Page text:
What really hurt me was that she wrote something incredibly vulnerable and made an effort to restart a difficult conversation and again, the only people who responded were the same few. There was no empathy or sense of humility. No human to human acknowledgement of that pain.

British racism is in many ways covert. It’s often in the simple things. For example, most white people don’t realise that black people can’t just nip into a supermarket to buy hair products suitable for their textures. It’s me not being able to find foundation as a teenager because so many places just don’t have make-up that caters to my skin tone.

The issue is too often left undiscussed, which is why it’s so important for these conversations to reach the people who live unaware of their white privilege and how the system is designed by white people, for white people. My friends are part of this community, and it feels like a kick in the face watching them opt to stay in their realm of privilege. 

I don’t know exactly why some of my white friends have chosen to disengage with my pain at this time but I think that when you’ve had little exposure to other cultures, topics like Black Lives Matter can fill you full of fear. There can be a hesitancy in not feeling educated enough or looking stupid if you put your foot in it and say the wrong thing.

I really get that and it’s important for me to facilitate a safe space for my white friends, because the only way we can foster healing and progression is with conversation. I’ve actively messaged some of my best friends to let them know I am here for them to voice anything they’ve never understood or scared sounds racist. 

From the people who have been incredibly supportive it’s been hope-filling to hear the words “thank you”. It’s opened up a place to put a lot of the confusion and for us to understand each other, so that I can recognise as a black women that it’s difficult for white people to speak about this and there’s a pressure for them, too. 

The last week has been incredibly difficult. Being ignored by people I considered good friends has been soul extinguishing. But there’s been a lot of positive growth, too. Hearing my white girl friends say they know they need to do more has been beautiful for me and a lot of those people have made me feel safe, secure, upheld and shielded. I’ve also had some uncomfortable conversations with certain friends who didn’t get it, but now understand better. We’ve reconciled over it and are actually stronger than before.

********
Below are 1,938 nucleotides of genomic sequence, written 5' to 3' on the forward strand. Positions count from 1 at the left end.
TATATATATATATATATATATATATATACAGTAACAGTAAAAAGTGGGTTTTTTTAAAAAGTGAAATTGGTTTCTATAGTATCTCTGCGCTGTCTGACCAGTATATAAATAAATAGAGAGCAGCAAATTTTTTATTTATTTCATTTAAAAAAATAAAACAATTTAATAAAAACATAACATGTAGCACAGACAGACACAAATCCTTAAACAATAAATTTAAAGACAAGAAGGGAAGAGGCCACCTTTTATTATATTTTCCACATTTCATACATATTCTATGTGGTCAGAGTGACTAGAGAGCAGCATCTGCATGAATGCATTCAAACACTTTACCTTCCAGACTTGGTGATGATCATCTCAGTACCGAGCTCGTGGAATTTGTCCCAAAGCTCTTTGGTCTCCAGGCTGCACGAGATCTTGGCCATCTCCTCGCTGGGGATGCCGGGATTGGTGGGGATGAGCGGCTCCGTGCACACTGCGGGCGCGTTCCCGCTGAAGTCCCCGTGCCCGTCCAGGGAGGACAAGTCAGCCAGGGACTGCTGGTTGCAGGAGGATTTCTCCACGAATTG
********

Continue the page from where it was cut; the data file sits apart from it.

I know I’m not the only black person to face the Whatsapp group silence. Other friends of colour have told me they’ve experience the same thing from their white friends. This experience has made me realise that there are certain friendships I’m ready to let go of, and that’s OK. In fact, it’s freeing.

Prior to George Floyd’s murder, I was someone who would suppress their blackness around certain friends that don’t know how to deal with it. Now, I refuse to put myself in those situations. 

I will continue to be kind to the people who met me with silence and, if they need me, I will be there for them. But I won’t be actively putting into our relationship any longer. I won’t be seeking out their opinions, letting them into my world or spending my time on them. In my mind, I have released those people.

I see the future as a more liberated time for me. I know which friendships I can lean on no matter what and the last week has brought me to a more honest, raw place with my best friends. 

I refuse to hold onto bitterness because it rots your heart. The way I see it, I’ve snipped out that bitterness and I can now truly be myself and grow in a more positive way.

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Images: Rebeka Prance 


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Megan Murray

Megan Murray is a senior digital writer for, who enjoys writing about homeware (particularly candles), travel, food trends, restaurants and all the wonderful things London has to offer.